‘On December 9, the Fellows reviewed the results, which revealed a few instances of inadequate citation. While the analysis found no violation of Harvard’s standards for research misconduct, President Gay is proactively requesting four corrections in two articles to insert citations and quotation marks that were omitted from the original publications.’

While the board says they found no violation of the school’s policies in Gay’s work, The Harvard Crimson, which reviewed the examples of alleged plagiarism, landed at a different conclusion.

Claudine Gay is seen on December 5, testifying in front of Congress about campus antisemitism. On Friday, the university said two of her articles had been amended following allegations of plagiarism

Claudine Gay is seen on December 5, testifying in front of Congress about campus antisemitism. On Friday, the university said two of her articles had been amended following allegations of plagiarism

Demonstrators are seen in Harvard on October 14. Gay was criticized for being slow to condemn student justification of Hamas' terror attacks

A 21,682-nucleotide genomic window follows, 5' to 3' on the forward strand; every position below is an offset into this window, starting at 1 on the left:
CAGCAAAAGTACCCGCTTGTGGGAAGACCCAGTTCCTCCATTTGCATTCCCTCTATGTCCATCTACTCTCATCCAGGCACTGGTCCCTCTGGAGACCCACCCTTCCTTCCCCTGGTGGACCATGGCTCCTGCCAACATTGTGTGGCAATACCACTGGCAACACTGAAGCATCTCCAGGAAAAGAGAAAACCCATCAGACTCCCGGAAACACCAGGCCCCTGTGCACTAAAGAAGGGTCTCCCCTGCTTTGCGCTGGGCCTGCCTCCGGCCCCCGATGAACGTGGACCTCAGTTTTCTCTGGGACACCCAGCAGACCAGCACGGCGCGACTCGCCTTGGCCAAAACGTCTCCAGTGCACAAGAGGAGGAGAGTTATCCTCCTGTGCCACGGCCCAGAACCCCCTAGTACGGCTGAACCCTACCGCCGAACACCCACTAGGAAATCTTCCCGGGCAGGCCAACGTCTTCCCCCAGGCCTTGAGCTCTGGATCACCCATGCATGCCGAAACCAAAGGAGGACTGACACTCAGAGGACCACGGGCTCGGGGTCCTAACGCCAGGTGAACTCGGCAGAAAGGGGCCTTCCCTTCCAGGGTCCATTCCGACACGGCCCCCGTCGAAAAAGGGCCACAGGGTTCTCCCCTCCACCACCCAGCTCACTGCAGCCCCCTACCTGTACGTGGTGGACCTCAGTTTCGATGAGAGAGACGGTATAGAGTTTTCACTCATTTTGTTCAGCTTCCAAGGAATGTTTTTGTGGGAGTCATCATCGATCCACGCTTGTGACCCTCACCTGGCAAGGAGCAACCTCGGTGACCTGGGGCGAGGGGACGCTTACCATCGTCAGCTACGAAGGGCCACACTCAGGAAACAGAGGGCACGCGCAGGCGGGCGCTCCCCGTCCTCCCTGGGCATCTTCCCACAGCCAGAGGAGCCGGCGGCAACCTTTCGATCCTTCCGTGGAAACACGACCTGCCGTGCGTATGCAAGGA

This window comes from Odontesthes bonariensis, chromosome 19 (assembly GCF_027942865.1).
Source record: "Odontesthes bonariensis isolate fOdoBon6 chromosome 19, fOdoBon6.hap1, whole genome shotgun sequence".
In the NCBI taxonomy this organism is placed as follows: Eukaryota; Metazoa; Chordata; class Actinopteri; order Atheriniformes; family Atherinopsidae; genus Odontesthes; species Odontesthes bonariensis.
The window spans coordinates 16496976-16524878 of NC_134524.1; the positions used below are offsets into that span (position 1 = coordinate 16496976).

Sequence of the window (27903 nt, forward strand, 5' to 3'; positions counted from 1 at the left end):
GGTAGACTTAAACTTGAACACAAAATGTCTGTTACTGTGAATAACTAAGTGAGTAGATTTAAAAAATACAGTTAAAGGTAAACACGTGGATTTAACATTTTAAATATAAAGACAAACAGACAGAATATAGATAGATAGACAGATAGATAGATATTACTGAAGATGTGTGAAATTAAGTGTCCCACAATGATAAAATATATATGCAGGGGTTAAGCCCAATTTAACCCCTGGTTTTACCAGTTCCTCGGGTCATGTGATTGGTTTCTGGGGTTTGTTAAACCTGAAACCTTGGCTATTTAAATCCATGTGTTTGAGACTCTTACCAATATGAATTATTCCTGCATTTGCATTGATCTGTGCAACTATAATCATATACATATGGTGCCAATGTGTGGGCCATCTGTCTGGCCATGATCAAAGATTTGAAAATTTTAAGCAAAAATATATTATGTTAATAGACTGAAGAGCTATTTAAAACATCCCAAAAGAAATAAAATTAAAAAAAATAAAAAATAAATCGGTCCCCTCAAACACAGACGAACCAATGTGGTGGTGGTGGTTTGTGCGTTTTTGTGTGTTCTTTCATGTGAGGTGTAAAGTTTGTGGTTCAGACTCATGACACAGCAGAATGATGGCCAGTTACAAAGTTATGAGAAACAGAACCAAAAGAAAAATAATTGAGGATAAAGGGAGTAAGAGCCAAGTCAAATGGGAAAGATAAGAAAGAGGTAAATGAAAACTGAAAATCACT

Demonstrators are seen in Harvard on October 14. Gay was criticized for being slow to condemn student justification of Hamas’ terror attacks

Students protesting in support of Palestine are pictured by Columbia University on November 15

Students protesting in support of Palestine are pictured by Columbia University on November 15

The school’s paper wrote that some of Gay’s writings ‘appear to violate Harvard’s current policies around plagiarism and academic integrity.’

It comes after the Washington Free Beacon and right-wing bloggers Rufo and Christopher Brunet claimed Gay plagiarized parts of four academic works, including her 1994 Ph.D. dissertation at Harvard, titled ‘Taking Charge: Black Electoral Success and the Redefinition of American Politics.’

Billionaire Bill Ackman amplified the allegations as part of his campaign to oust Gay from his alma mater’s top job. 

Gay defended her work telling The Boston Globe: ‘I stand by the integrity of my scholarship. Throughout my career, I have worked to ensure my scholarship adheres to the highest academic standards.’

While the bloggers focused their claims on Gay’s dissertation, The Free Beacon also looked at three other works by the scholar: a 1993 essay in the publication Origins and two papers from 2012 and 2017, when Gay was already a Harvard professor.